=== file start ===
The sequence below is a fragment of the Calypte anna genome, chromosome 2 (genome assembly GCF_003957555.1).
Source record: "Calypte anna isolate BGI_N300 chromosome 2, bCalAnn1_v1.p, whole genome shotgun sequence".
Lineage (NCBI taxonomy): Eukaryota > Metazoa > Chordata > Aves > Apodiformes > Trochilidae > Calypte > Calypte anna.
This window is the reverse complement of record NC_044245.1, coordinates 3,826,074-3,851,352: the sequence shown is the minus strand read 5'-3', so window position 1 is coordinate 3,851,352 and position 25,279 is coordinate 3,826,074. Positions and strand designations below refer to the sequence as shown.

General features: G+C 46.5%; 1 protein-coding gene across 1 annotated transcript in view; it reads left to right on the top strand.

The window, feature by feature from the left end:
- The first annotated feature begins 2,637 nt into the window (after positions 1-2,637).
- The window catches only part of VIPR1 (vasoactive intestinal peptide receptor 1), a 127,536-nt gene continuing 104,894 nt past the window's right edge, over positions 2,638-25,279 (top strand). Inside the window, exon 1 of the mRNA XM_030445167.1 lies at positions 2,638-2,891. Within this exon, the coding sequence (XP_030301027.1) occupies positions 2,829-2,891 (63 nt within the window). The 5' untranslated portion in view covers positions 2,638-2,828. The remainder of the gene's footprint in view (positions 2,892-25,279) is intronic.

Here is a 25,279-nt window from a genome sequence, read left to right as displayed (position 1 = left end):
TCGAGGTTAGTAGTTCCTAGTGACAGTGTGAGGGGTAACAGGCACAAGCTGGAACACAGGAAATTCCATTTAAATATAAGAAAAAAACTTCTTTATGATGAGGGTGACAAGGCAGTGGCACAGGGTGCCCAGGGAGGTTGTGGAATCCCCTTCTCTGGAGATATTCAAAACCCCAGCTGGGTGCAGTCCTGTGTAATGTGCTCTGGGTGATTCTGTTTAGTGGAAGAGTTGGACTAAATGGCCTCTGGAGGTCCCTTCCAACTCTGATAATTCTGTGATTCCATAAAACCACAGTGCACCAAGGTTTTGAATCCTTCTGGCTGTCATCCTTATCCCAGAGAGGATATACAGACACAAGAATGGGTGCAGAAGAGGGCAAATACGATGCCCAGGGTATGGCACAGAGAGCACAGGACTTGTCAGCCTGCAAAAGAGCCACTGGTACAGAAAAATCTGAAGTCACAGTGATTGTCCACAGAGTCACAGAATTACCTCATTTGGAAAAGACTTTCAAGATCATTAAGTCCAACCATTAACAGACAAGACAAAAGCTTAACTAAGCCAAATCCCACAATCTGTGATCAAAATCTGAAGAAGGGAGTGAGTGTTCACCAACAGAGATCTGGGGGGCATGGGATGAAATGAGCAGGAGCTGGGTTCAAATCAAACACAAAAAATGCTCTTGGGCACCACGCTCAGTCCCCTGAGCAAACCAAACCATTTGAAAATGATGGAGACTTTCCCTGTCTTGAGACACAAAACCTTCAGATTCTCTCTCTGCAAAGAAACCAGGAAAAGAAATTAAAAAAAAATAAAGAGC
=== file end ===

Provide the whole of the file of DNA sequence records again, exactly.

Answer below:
The sequence below is a fragment of the Calypte anna genome, chromosome 2 (genome assembly GCF_003957555.1).
Source record: "Calypte anna isolate BGI_N300 chromosome 2, bCalAnn1_v1.p, whole genome shotgun sequence".
Lineage (NCBI taxonomy): Eukaryota > Metazoa > Chordata > Aves > Apodiformes > Trochilidae > Calypte > Calypte anna.
This window is the reverse complement of record NC_044245.1, coordinates 3,826,074-3,851,352: the sequence shown is the minus strand read 5'-3', so window position 1 is coordinate 3,851,352 and position 25,279 is coordinate 3,826,074. Positions and strand designations below refer to the sequence as shown.

General features: G+C 46.5%; 1 protein-coding gene across 1 annotated transcript in view; it reads left to right on the top strand.

The window, feature by feature from the left end:
- The first annotated feature begins 2,637 nt into the window (after positions 1-2,637).
- The window catches only part of VIPR1 (vasoactive intestinal peptide receptor 1), a 127,536-nt gene continuing 104,894 nt past the window's right edge, over positions 2,638-25,279 (top strand). Inside the window, exon 1 of the mRNA XM_030445167.1 lies at positions 2,638-2,891. Within this exon, the coding sequence (XP_030301027.1) occupies positions 2,829-2,891 (63 nt within the window). The 5' untranslated portion in view covers positions 2,638-2,828. The remainder of the gene's footprint in view (positions 2,892-25,279) is intronic.

Here is a 25,279-nt window from a genome sequence, read left to right as displayed (position 1 = left end):
TCGAGGTTAGTAGTTCCTAGTGACAGTGTGAGGGGTAACAGGCACAAGCTGGAACACAGGAAATTCCATTTAAATATAAGAAAAAAACTTCTTTATGATGAGGGTGACAAGGCAGTGGCACAGGGTGCCCAGGGAGGTTGTGGAATCCCCTTCTCTGGAGATATTCAAAACCCCAGCTGGGTGCAGTCCTGTGTAATGTGCTCTGGGTGATTCTGTTTAGTGGAAGAGTTGGACTAAATGGCCTCTGGAGGTCCCTTCCAACTCTGATAATTCTGTGATTCCATAAAACCACAGTGCACCAAGGTTTTGAATCCTTCTGGCTGTCATCCTTATCCCAGAGAGGATATACAGACACAAGAATGGGTGCAGAAGAGGGCAAATACGATGCCCAGGGTATGGCACAGAGAGCACAGGACTTGTCAGCCTGCAAAAGAGCCACTGGTACAGAAAAATCTGAAGTCACAGTGATTGTCCACAGAGTCACAGAATTACCTCATTTGGAAAAGACTTTCAAGATCATTAAGTCCAACCATTAACAGACAAGACAAAAGCTTAACTAAGCCAAATCCCACAATCTGTGATCAAAATCTGAAGAAGGGAGTGAGTGTTCACCAACAGAGATCTGGGGGGCATGGGATGAAATGAGCAGGAGCTGGGTTCAAATCAAACACAAAAAATGCTCTTGGGCACCACGCTCAGTCCCCTGAGCAAACCAAACCATTTGAAAATGATGGAGACTTTCCCTGTCTTGAGACACAAAACCTTCAGATTCTCTCTCTGCAAAGAAACCAGGAAAAGAAATTAAAAAAAAATAAAGAGC